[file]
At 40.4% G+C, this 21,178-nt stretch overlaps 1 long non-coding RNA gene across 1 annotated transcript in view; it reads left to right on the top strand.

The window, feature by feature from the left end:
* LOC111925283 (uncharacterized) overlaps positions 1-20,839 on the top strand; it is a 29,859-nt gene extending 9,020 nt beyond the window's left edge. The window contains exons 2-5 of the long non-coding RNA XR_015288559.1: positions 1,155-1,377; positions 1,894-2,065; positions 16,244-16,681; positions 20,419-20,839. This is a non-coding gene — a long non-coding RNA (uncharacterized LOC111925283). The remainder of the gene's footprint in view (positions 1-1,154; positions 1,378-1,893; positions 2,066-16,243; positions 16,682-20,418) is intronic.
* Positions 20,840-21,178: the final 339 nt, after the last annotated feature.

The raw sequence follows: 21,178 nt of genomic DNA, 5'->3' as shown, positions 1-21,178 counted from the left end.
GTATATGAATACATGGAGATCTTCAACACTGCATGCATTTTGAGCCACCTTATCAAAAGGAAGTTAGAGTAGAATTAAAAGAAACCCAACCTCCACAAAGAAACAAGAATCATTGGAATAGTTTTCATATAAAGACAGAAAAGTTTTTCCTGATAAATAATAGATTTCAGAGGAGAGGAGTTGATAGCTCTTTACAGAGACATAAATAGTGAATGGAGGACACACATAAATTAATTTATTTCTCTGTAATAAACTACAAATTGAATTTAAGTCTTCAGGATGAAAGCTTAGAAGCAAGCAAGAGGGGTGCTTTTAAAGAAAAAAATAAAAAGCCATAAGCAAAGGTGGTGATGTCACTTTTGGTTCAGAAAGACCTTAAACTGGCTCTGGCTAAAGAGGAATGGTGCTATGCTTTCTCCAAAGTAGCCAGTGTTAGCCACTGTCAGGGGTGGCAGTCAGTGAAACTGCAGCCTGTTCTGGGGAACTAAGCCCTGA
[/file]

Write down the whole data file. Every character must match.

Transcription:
At 40.4% G+C, this 21,178-nt stretch overlaps 1 long non-coding RNA gene across 1 annotated transcript in view; it reads left to right on the top strand.

The window, feature by feature from the left end:
* LOC111925283 (uncharacterized) overlaps positions 1-20,839 on the top strand; it is a 29,859-nt gene extending 9,020 nt beyond the window's left edge. The window contains exons 2-5 of the long non-coding RNA XR_015288559.1: positions 1,155-1,377; positions 1,894-2,065; positions 16,244-16,681; positions 20,419-20,839. This is a non-coding gene — a long non-coding RNA (uncharacterized LOC111925283). The remainder of the gene's footprint in view (positions 1-1,154; positions 1,378-1,893; positions 2,066-16,243; positions 16,682-20,418) is intronic.
* Positions 20,840-21,178: the final 339 nt, after the last annotated feature.

The raw sequence follows: 21,178 nt of genomic DNA, 5'->3' as shown, positions 1-21,178 counted from the left end.
GTATATGAATACATGGAGATCTTCAACACTGCATGCATTTTGAGCCACCTTATCAAAAGGAAGTTAGAGTAGAATTAAAAGAAACCCAACCTCCACAAAGAAACAAGAATCATTGGAATAGTTTTCATATAAAGACAGAAAAGTTTTTCCTGATAAATAATAGATTTCAGAGGAGAGGAGTTGATAGCTCTTTACAGAGACATAAATAGTGAATGGAGGACACACATAAATTAATTTATTTCTCTGTAATAAACTACAAATTGAATTTAAGTCTTCAGGATGAAAGCTTAGAAGCAAGCAAGAGGGGTGCTTTTAAAGAAAAAAATAAAAAGCCATAAGCAAAGGTGGTGATGTCACTTTTGGTTCAGAAAGACCTTAAACTGGCTCTGGCTAAAGAGGAATGGTGCTATGCTTTCTCCAAAGTAGCCAGTGTTAGCCACTGTCAGGGGTGGCAGTCAGTGAAACTGCAGCCTGTTCTGGGGAACTAAGCCCTGA